For home recordists every bit as much as for those who make their living with audio, it’s time to pay more attention to the gear we already have, and learn how to use it better. That starts with a piece of equipment that almost all of us have, even the little old lady with the decades-old clock-radio for whom radio engineers must ensure that even a mono signal comes across clearly: the room in which we listen.

Meanwhile, even in this lean year, there’s some great new gear out there, from Neutrik’s no-pop phone plugs to Neumann’s new $10,000 digital microphone, and of course digital audio workstations such as the Roland VS-2480, which with its new improved preamps and full-color-monitor/mouse interface is less expensive than the sum of its parts. And it was no coincidence that Laura Tyson was stationed in the Discrete Drums booth, since that company’s multitrack live drum samples, recorded at a top Nashville studio with Neumann mics and Neve consoles, are not only a bargain but a great alternative for home recordists such as Roland VS users.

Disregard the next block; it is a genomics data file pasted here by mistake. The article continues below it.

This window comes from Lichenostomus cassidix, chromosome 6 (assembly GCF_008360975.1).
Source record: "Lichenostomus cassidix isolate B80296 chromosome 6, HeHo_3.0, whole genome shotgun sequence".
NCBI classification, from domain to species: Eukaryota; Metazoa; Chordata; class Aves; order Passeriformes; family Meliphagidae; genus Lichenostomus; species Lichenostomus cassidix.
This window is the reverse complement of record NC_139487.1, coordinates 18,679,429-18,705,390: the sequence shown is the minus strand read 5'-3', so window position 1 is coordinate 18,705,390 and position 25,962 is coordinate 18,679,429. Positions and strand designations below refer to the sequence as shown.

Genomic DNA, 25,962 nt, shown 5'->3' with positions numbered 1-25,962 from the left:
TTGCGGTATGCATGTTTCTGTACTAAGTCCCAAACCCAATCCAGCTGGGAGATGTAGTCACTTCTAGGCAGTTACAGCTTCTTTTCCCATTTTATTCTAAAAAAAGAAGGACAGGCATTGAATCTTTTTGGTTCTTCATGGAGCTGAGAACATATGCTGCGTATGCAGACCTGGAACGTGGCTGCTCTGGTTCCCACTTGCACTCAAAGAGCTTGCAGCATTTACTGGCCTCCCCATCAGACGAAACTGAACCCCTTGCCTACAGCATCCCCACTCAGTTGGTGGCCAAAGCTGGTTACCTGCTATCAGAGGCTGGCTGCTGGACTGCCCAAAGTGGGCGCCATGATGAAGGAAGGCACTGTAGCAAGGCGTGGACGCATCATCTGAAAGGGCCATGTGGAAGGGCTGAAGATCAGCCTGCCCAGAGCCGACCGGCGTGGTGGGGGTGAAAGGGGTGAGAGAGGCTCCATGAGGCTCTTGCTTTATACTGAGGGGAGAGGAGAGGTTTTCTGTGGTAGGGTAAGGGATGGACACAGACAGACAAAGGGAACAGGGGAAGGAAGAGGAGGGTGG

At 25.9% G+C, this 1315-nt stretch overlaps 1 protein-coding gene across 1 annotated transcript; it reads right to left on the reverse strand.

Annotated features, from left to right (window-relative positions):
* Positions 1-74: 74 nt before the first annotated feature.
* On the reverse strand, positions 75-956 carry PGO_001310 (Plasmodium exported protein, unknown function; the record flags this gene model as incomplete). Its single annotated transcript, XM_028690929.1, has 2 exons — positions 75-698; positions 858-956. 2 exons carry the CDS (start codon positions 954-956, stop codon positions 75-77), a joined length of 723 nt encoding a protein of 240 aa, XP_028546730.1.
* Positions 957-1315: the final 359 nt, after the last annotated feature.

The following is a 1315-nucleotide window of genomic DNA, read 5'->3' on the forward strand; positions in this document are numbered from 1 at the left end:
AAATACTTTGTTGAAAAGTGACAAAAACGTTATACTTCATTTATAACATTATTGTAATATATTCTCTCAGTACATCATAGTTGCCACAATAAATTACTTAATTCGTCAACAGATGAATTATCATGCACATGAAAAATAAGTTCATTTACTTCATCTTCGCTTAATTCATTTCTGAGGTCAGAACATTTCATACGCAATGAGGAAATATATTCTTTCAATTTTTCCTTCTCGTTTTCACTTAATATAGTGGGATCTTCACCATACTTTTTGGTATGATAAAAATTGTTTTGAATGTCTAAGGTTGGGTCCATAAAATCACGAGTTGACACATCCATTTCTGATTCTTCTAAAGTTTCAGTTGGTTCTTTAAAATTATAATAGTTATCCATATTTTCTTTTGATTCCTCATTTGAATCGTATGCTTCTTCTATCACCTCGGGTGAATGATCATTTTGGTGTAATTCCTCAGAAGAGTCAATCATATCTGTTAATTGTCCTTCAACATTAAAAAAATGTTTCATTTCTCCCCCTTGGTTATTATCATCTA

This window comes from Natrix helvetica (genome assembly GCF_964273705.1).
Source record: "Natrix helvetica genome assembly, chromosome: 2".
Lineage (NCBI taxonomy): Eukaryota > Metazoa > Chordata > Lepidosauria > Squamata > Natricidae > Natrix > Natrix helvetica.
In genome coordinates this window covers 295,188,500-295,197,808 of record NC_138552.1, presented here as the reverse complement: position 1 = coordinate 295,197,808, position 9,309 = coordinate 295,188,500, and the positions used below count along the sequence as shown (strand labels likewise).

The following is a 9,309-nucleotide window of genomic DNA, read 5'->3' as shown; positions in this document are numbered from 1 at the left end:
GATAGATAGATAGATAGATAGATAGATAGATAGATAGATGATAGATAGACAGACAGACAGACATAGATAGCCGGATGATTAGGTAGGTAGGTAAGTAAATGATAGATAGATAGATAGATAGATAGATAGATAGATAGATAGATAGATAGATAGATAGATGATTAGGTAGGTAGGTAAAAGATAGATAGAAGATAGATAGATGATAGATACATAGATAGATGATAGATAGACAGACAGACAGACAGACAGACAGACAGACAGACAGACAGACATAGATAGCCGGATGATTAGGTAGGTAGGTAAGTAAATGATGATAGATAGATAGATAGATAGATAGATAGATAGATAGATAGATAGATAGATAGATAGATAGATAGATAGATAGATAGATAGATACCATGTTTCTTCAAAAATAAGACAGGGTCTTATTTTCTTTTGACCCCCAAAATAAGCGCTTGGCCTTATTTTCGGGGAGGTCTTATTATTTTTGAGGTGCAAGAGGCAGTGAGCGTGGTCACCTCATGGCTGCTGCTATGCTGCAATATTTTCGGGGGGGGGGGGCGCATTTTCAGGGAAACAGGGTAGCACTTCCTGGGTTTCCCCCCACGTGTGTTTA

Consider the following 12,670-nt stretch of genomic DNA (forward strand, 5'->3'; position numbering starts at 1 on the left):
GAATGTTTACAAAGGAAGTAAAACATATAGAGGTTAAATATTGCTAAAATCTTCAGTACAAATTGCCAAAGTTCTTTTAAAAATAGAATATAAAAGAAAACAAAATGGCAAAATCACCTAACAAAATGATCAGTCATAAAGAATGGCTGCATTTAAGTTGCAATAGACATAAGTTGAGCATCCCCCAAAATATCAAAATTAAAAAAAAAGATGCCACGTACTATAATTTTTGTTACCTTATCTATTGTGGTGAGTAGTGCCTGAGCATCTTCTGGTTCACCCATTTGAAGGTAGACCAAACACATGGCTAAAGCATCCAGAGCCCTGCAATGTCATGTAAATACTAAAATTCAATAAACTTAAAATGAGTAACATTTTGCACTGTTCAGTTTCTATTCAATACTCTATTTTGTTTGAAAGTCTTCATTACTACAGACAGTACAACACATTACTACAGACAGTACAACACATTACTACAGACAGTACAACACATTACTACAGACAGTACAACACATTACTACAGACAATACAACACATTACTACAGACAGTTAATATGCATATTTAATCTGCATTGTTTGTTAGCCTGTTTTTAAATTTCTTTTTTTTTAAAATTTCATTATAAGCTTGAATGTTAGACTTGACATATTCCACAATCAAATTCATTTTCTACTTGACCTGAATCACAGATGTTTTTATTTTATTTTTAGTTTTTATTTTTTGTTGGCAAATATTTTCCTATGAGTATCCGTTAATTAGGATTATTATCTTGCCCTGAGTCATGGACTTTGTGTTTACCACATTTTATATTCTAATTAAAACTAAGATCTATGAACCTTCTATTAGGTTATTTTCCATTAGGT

I’ll be posting more on all that, as well as other convention highlights, in the coming days here at BigListen.com.

Next report: Bob Katz of Digital Domain asks, “How can we as pros recommend you go to a mastering house when nine out of 10 CDs sold today sound worse than a 45-rpm single on recycled vinyl?” as he and other golden-eared pros discuss the changing role of the mastering engineer. Click here to go to Part 2.

Janet Dagley Dagley has been an associate member of the Audio Engineering Society since 1999. She and her husband, Michael Dagley, also known as the Bohemian Hillbillies, have just released their first CD, Once Removed, available at CD Baby:

http://www.cdbaby.com/cd/bohemhill as well as Amazon.com